From the Holland-based Biobased Press: “In the Netherlands there are now test-case bio-based roads and cycle paths, paved with a bitumen-like product made from the natural binder lignin. These include a section of road on an industrial site – used daily by cars and heavy trucks, some minor roads, and a cycle path at Wageningen University & Research, which is in three sections, each produced using a different lignin-based bio-bitumen. 'We already built eight demonstration roads in the Netherlands with this type of new binder, so 50% lignin, 50% bitumen,’ explains Richard Gosselink, from Wageningen Food & Biobased Research. 'We now have four years’ experience with that, and it looks very good.’”

Back in the US, the New Mexico Department of Transportation (NMDOT) manages a 12,000-mile road network with limited funding and takes pride in utilizing innovative paving techniques to repair aged roadways. Indulin emulsifier chemistry enables the milling, rejuvenating and replacement of asphalt highways, which makes the process better for the environment, faster and less expensive, and creates longer lasting roads.

Since 2018, the Minnesota Department of Transportation (MnROAD) has been testing biobased rejuvenators, including some developed by “agricultural conglomerate Cargill and aggregate supplier Hardrives – a substance that “promises to reverse the effects of aging when the existing asphalt roadway is recycled back into the new road,” Ben Worel, MnROAD research operations engineer and project manager for this partnership, said in a statement.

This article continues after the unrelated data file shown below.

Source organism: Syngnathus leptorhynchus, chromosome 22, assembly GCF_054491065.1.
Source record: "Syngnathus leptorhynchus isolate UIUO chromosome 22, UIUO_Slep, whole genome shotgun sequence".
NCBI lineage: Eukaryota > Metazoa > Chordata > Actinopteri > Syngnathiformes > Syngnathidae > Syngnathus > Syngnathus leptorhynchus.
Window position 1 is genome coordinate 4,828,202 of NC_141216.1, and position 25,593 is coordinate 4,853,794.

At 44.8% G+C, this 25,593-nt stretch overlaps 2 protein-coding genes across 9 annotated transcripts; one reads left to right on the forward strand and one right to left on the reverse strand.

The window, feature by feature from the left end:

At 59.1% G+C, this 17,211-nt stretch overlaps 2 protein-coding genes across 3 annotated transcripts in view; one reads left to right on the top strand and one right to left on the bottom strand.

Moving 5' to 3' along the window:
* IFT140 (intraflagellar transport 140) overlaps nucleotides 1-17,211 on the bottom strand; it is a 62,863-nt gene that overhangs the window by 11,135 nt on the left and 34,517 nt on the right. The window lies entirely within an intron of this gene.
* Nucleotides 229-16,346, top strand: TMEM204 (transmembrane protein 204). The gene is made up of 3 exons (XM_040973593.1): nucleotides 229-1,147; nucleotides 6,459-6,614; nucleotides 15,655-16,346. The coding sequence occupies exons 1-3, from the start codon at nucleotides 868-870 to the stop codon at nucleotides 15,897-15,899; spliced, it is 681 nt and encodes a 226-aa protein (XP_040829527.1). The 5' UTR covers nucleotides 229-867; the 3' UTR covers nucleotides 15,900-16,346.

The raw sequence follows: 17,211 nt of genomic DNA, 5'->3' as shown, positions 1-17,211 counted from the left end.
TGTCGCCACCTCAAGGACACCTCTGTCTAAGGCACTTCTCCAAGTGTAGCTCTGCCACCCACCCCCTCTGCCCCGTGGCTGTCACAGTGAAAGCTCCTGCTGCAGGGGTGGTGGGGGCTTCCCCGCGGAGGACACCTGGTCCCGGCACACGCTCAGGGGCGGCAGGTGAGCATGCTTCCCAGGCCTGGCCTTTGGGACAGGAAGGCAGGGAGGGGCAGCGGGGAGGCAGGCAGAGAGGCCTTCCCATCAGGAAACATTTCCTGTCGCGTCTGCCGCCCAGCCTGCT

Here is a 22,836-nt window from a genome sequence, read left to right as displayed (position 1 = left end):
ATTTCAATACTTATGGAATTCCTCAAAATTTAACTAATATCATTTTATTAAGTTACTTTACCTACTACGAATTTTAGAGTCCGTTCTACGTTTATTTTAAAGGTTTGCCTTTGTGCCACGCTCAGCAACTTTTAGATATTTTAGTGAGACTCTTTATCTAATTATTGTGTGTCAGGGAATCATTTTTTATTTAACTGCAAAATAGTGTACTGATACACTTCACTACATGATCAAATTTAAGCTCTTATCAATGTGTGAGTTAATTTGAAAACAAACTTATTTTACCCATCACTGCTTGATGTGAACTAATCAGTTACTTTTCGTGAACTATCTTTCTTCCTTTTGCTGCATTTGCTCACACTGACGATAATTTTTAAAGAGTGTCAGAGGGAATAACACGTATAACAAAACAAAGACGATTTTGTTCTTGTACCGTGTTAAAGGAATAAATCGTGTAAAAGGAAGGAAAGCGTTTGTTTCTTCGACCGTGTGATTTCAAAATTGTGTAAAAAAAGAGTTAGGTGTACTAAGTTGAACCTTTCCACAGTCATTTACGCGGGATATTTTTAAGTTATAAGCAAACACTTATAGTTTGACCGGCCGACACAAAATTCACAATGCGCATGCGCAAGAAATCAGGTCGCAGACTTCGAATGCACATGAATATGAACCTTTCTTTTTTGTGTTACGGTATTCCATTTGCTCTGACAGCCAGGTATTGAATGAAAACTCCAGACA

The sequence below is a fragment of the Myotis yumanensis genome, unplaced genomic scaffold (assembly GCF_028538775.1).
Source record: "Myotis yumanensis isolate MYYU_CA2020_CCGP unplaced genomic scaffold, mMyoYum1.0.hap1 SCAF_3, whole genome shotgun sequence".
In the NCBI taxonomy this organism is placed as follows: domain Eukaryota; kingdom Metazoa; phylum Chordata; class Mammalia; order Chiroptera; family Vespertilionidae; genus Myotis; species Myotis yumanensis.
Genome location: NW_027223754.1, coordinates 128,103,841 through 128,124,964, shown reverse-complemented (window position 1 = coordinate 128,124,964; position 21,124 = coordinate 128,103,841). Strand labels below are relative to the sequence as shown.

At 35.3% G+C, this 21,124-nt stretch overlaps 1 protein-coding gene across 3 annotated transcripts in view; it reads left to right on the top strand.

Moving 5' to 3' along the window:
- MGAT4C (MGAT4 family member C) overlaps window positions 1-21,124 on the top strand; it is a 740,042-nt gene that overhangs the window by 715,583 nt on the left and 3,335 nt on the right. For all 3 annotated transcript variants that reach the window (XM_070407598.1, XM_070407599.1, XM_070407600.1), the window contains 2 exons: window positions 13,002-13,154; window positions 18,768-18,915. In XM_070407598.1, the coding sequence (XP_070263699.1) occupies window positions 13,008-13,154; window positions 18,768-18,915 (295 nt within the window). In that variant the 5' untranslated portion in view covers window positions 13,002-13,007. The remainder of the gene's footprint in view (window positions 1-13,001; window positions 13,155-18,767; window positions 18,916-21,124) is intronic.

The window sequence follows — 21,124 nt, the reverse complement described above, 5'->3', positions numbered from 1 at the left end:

The New Mexico Department of Transportation (NMDOT) has been utilizing Indulin emulsifiers, a key ingredient in successful pavement preservation techniques across the globe. The unique Indulin formulations enable paving managers to work with asphalt technologies that are water-based, rather than solvent-based, which means significant cost and energy savings from the elimination of traditional asphalt heating, mixing and transportation demands. And there are tremendous upsides:

  • Toad can be reopened to traffic 40% sooner
  • Cost 50% less to construct
  • Reduce greenhouse gas emissions of 90%

Iowa State University’s Institute for Transportation’s research project “Development of Bio-Based Polymers for Use in Asphalt” states: Soybean oil is the world’s most abundant vegetable oil and currently costs 40 percent less than butadiene, which is commonly used as an asphalt binder. Supplanting butadiene with a soy binder would translate into lower costs of polymer-modified asphalt. Polymerized triglycerides are also intrinsically renewable, environmentally friendly, and safer to handle than butadiene.